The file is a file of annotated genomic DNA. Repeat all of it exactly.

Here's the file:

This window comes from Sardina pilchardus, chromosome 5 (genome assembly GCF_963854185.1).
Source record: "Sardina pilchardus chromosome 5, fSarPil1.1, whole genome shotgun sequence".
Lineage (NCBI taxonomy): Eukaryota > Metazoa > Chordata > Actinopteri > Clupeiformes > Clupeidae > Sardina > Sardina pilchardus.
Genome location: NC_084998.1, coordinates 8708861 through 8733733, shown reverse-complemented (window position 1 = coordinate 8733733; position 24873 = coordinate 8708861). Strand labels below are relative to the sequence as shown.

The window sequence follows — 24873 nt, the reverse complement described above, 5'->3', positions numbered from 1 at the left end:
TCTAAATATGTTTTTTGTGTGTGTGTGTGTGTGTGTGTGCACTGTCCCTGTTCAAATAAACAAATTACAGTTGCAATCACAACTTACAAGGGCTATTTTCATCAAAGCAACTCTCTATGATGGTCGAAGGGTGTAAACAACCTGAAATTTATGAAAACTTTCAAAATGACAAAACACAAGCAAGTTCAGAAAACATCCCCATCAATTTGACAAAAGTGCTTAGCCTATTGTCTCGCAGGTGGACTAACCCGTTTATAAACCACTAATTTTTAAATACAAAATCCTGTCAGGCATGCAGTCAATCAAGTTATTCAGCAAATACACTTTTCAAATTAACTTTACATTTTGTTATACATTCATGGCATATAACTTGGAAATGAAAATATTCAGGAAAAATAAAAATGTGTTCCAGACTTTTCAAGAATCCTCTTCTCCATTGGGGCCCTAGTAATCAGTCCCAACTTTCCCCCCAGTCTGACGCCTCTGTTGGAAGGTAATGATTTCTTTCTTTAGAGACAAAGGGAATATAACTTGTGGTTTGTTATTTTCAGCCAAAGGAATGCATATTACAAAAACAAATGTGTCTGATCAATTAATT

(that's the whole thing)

This window comes from Sardina pilchardus, chromosome 5 (genome assembly GCF_963854185.1).
Source record: "Sardina pilchardus chromosome 5, fSarPil1.1, whole genome shotgun sequence".
Lineage (NCBI taxonomy): Eukaryota > Metazoa > Chordata > Actinopteri > Clupeiformes > Clupeidae > Sardina > Sardina pilchardus.
Genome location: NC_084998.1, coordinates 8708861 through 8733733, shown reverse-complemented (window position 1 = coordinate 8733733; position 24873 = coordinate 8708861). Strand labels below are relative to the sequence as shown.

The window sequence follows — 24873 nt, the reverse complement described above, 5'->3', positions numbered from 1 at the left end:
TCTAAATATGTTTTTTGTGTGTGTGTGTGTGTGTGTGTGCACTGTCCCTGTTCAAATAAACAAATTACAGTTGCAATCACAACTTACAAGGGCTATTTTCATCAAAGCAACTCTCTATGATGGTCGAAGGGTGTAAACAACCTGAAATTTATGAAAACTTTCAAAATGACAAAACACAAGCAAGTTCAGAAAACATCCCCATCAATTTGACAAAAGTGCTTAGCCTATTGTCTCGCAGGTGGACTAACCCGTTTATAAACCACTAATTTTTAAATACAAAATCCTGTCAGGCATGCAGTCAATCAAGTTATTCAGCAAATACACTTTTCAAATTAACTTTACATTTTGTTATACATTCATGGCATATAACTTGGAAATGAAAATATTCAGGAAAAATAAAAATGTGTTCCAGACTTTTCAAGAATCCTCTTCTCCATTGGGGCCCTAGTAATCAGTCCCAACTTTCCCCCCAGTCTGACGCCTCTGTTGGAAGGTAATGATTTCTTTCTTTAGAGACAAAGGGAATATAACTTGTGGTTTGTTATTTTCAGCCAAAGGAATGCATATTACAAAAACAAATGTGTCTGATCAATTAATT